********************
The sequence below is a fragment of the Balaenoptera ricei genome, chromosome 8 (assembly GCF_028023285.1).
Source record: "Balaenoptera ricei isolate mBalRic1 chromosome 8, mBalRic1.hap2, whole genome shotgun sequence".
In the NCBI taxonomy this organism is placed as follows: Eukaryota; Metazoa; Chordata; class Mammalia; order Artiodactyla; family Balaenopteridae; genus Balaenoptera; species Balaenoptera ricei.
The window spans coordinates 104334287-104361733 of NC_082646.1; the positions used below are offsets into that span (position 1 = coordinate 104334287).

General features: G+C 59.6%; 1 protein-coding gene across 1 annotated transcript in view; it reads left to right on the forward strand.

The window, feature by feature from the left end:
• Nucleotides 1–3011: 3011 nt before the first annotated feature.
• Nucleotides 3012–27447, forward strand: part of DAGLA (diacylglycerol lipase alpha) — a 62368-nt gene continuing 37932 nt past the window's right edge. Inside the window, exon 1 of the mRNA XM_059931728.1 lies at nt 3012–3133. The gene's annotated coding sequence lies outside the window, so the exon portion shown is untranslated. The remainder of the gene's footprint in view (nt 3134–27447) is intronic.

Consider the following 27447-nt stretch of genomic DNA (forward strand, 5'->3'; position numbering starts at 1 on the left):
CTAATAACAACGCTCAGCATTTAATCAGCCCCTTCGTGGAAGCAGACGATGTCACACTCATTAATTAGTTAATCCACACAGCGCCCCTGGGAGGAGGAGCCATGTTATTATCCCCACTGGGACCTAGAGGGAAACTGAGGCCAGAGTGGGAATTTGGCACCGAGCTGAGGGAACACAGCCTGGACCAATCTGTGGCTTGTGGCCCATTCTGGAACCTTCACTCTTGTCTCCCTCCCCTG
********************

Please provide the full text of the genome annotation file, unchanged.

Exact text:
The sequence below is a fragment of the Balaenoptera ricei genome, chromosome 8 (assembly GCF_028023285.1).
Source record: "Balaenoptera ricei isolate mBalRic1 chromosome 8, mBalRic1.hap2, whole genome shotgun sequence".
In the NCBI taxonomy this organism is placed as follows: Eukaryota; Metazoa; Chordata; class Mammalia; order Artiodactyla; family Balaenopteridae; genus Balaenoptera; species Balaenoptera ricei.
The window spans coordinates 104334287-104361733 of NC_082646.1; the positions used below are offsets into that span (position 1 = coordinate 104334287).

General features: G+C 59.6%; 1 protein-coding gene across 1 annotated transcript in view; it reads left to right on the forward strand.

The window, feature by feature from the left end:
• Nucleotides 1–3011: 3011 nt before the first annotated feature.
• Nucleotides 3012–27447, forward strand: part of DAGLA (diacylglycerol lipase alpha) — a 62368-nt gene continuing 37932 nt past the window's right edge. Inside the window, exon 1 of the mRNA XM_059931728.1 lies at nt 3012–3133. The gene's annotated coding sequence lies outside the window, so the exon portion shown is untranslated. The remainder of the gene's footprint in view (nt 3134–27447) is intronic.

Consider the following 27447-nt stretch of genomic DNA (forward strand, 5'->3'; position numbering starts at 1 on the left):
CTAATAACAACGCTCAGCATTTAATCAGCCCCTTCGTGGAAGCAGACGATGTCACACTCATTAATTAGTTAATCCACACAGCGCCCCTGGGAGGAGGAGCCATGTTATTATCCCCACTGGGACCTAGAGGGAAACTGAGGCCAGAGTGGGAATTTGGCACCGAGCTGAGGGAACACAGCCTGGACCAATCTGTGGCTTGTGGCCCATTCTGGAACCTTCACTCTTGTCTCCCTCCCCTG